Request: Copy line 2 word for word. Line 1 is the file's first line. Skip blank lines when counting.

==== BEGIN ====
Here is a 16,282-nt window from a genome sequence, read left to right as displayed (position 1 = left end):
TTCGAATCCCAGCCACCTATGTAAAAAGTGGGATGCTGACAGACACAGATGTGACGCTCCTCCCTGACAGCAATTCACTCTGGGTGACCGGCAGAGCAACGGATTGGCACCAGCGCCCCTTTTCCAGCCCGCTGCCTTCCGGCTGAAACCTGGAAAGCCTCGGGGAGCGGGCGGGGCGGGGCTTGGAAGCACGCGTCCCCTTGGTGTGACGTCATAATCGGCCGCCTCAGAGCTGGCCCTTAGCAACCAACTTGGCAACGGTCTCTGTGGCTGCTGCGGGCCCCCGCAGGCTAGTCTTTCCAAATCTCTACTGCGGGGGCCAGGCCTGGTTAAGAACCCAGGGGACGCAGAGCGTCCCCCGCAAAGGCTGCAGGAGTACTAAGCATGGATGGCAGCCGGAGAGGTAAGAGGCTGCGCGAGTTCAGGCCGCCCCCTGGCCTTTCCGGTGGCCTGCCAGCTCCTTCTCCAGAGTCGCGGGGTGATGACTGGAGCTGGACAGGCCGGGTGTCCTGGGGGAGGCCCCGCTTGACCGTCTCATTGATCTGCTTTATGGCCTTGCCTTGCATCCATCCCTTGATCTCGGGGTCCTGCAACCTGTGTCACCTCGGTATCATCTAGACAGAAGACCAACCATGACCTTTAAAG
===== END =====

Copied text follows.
TTCGAATCCCAGCCACCTATGTAAAAAGTGGGATGCTGACAGACACAGATGTGACGCTCCTCCCTGACAGCAATTCACTCTGGGTGACCGGCAGAGCAACGGATTGGCACCAGCGCCCCTTTTCCAGCCCGCTGCCTTCCGGCTGAAACCTGGAAAGCCTCGGGGAGCGGGCGGGGCGGGGCTTGGAAGCACGCGTCCCCTTGGTGTGACGTCATAATCGGCCGCCTCAGAGCTGGCCCTTAGCAACCAACTTGGCAACGGTCTCTGTGGCTGCTGCGGGCCCCCGCAGGCTAGTCTTTCCAAATCTCTACTGCGGGGGCCAGGCCTGGTTAAGAACCCAGGGGACGCAGAGCGTCCCCCGCAAAGGCTGCAGGAGTACTAAGCATGGATGGCAGCCGGAGAGGTAAGAGGCTGCGCGAGTTCAGGCCGCCCCCTGGCCTTTCCGGTGGCCTGCCAGCTCCTTCTCCAGAGTCGCGGGGTGATGACTGGAGCTGGACAGGCCGGGTGTCCTGGGGGAGGCCCCGCTTGACCGTCTCATTGATCTGCTTTATGGCCTTGCCTTGCATCCATCCCTTGATCTCGGGGTCCTGCAACCTGTGTCACCTCGGTATCATCTAGACAGAAGACCAACCATGACCTTTAAAG